If you’re a seeker of wisdom, chances are you’re always looking for deep new questions to ask.
After all, there’s nothing like a good deep question to fire up your brain cells and get you thinking about life, the universe, and everything.
But where do you find these deep questions? Once you find them, how can you respond to them?
Fortunately, you’re not the first person to ask these types of questions. Throughout history, there have been many famous philosophers and thinkers who have wrestled with the same profound questions that you are struggling with now.
In this blog post, we’ll take a look at some of these famous philosophers and how they approach these profound questions. Perhaps their answers will give you some clues about how you can answer your own deep questions.
Deep Question #1: What is the meaning of life?
Every person at some point in his life asks himself the question: “What is the meaning of life?”
This is a question that has been debated by philosophers for centuries and is still very relevant today. Let’s take a look at how the great philosopher Aristotle answered this question.
Aristotle was born in Stagira, Macedonia in 384 BC. His father was a physician in the service of King Amyntas III of Macedonia, and Aristotle grew up with an appreciation for medicine and science.
He then attended Plato’s Academy in Athens, where he befriended another young student named Alexander (later known as Alexander the Great). After leaving the academy, Aristotle traveled to Asia Minor and Lesbos before returning to Macedonia, where he became Alexander’s tutor.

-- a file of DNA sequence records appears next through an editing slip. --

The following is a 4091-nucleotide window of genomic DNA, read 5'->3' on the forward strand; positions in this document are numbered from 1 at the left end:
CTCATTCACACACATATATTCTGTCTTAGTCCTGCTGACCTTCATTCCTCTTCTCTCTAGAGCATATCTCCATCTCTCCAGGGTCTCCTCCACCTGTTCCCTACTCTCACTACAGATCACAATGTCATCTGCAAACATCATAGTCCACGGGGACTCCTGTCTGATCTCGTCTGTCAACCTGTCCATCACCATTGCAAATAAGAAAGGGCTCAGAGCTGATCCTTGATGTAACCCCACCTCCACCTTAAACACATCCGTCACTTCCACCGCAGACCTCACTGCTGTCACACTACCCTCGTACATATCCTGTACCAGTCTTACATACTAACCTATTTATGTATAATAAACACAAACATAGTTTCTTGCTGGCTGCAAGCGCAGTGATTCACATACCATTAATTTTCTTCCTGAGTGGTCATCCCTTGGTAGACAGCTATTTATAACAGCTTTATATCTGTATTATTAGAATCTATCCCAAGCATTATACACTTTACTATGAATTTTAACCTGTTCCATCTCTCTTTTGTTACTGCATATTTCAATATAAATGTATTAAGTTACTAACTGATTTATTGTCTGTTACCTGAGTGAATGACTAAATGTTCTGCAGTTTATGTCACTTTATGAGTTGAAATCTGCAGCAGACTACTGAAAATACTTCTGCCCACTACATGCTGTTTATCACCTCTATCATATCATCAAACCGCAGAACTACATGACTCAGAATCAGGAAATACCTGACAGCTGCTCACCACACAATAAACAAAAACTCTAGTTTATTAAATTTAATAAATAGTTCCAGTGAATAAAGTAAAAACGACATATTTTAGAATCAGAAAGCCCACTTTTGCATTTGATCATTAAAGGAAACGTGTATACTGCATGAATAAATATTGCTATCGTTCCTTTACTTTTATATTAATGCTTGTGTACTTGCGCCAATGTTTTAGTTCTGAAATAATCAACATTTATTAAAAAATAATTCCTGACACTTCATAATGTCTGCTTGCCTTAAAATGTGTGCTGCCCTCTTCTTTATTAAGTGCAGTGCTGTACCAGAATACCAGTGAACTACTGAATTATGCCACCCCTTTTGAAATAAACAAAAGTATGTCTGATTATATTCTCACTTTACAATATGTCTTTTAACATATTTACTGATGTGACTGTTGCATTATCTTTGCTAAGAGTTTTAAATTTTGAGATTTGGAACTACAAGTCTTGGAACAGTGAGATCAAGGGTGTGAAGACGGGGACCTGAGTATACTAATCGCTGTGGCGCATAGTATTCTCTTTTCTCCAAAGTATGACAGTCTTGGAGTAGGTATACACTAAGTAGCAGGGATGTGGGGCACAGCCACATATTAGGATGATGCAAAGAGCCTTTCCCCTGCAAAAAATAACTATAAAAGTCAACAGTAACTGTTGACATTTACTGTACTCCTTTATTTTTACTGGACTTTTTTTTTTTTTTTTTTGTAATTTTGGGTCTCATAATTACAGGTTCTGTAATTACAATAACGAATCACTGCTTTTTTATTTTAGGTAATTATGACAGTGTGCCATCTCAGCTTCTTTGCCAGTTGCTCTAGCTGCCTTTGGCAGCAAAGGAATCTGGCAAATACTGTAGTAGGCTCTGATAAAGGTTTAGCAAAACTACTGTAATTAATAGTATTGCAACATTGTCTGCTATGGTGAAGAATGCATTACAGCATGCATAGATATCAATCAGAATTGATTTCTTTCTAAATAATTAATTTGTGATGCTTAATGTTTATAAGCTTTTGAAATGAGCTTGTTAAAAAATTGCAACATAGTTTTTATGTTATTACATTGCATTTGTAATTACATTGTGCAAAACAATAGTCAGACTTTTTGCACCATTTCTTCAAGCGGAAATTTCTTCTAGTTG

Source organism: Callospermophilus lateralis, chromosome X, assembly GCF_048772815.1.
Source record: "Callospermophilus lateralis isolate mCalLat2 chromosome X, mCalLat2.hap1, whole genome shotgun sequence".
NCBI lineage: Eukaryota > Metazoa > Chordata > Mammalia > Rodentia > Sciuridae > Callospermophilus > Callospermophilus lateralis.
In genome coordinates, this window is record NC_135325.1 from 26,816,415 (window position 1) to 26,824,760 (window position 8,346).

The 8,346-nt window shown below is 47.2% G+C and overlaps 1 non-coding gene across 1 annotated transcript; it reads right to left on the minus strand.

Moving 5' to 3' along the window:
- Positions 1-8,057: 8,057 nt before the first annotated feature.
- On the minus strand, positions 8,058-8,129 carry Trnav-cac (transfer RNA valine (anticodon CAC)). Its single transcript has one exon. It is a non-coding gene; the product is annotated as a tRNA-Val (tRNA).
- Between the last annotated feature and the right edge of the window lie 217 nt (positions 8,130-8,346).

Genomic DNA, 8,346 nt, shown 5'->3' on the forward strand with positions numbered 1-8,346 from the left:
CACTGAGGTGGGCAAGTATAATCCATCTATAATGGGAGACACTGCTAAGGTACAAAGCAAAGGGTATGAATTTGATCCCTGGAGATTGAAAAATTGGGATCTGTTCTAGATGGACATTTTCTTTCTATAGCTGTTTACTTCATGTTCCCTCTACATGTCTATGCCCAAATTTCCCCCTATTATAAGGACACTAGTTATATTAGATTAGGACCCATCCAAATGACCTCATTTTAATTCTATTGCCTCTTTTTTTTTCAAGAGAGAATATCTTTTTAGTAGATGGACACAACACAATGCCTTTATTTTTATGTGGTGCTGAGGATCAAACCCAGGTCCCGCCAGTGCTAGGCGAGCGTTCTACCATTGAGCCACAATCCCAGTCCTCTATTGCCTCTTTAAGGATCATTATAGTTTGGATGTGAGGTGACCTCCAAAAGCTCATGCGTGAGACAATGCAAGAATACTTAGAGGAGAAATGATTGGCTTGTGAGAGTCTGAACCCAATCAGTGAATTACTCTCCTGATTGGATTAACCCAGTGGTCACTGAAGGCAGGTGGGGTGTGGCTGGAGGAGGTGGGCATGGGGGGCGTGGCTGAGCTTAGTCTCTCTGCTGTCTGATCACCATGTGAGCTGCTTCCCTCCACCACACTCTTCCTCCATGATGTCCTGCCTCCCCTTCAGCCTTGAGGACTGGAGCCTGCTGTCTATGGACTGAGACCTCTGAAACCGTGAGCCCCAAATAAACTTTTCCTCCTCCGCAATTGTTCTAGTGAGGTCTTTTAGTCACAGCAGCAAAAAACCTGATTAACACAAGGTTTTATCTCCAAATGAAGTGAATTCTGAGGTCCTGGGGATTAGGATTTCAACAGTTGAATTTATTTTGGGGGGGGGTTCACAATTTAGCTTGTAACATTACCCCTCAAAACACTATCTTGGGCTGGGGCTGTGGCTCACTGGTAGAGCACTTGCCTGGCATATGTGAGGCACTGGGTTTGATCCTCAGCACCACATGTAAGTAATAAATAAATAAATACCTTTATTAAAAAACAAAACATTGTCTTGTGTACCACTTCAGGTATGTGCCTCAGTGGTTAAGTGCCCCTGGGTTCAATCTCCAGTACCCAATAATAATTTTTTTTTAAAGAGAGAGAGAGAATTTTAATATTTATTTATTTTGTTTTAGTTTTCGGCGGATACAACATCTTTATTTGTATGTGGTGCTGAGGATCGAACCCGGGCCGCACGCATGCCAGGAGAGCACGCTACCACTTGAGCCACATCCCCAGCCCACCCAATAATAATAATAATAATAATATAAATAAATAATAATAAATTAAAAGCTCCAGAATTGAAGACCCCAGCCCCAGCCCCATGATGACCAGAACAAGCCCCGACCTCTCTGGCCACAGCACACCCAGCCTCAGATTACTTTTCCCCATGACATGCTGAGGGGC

It was during his time teaching Alexander that Aristotle began to seriously consider the question of what the meaning of life might be.
He knew it was a question debated by philosophers for centuries, but he felt he could add something new to the discussion.
So Aristotle set out to find an answer that was both logical and satisfying.
Aristotle’s Definition of Happiness
Aristotle began his search for the meaning of life by looking at the concept of happiness. He believed that if humans are rational beings, our lives must have a goal or purpose.
Furthermore, he believed that this goal was always to achieve good. But what is this “good” we strive for? Aristotle concluded that the “good” or ultimate goal for humanity is Eudaimonia.
Eudaimonia is often translated as “happiness”, but it should be noted that Aristotle’s concept of happiness is quite different from what most modern people understand the word.
For Aristotle, Eudaimonia is not a fleeting feeling or emotion; rather, it is a long-term condition that results from living a virtuous life. So how to achieve Eudaimonia?
According to Aristotle, there are two main components:
- to use the mind well
- to engage in virtuous deeds.
Good Use of Reason
Aristotle believed that humans are unique among all other life forms in the entire world because we have the ability to think at a deeper level. This ability distinguishes us from animals and gives us great potential for growth and development.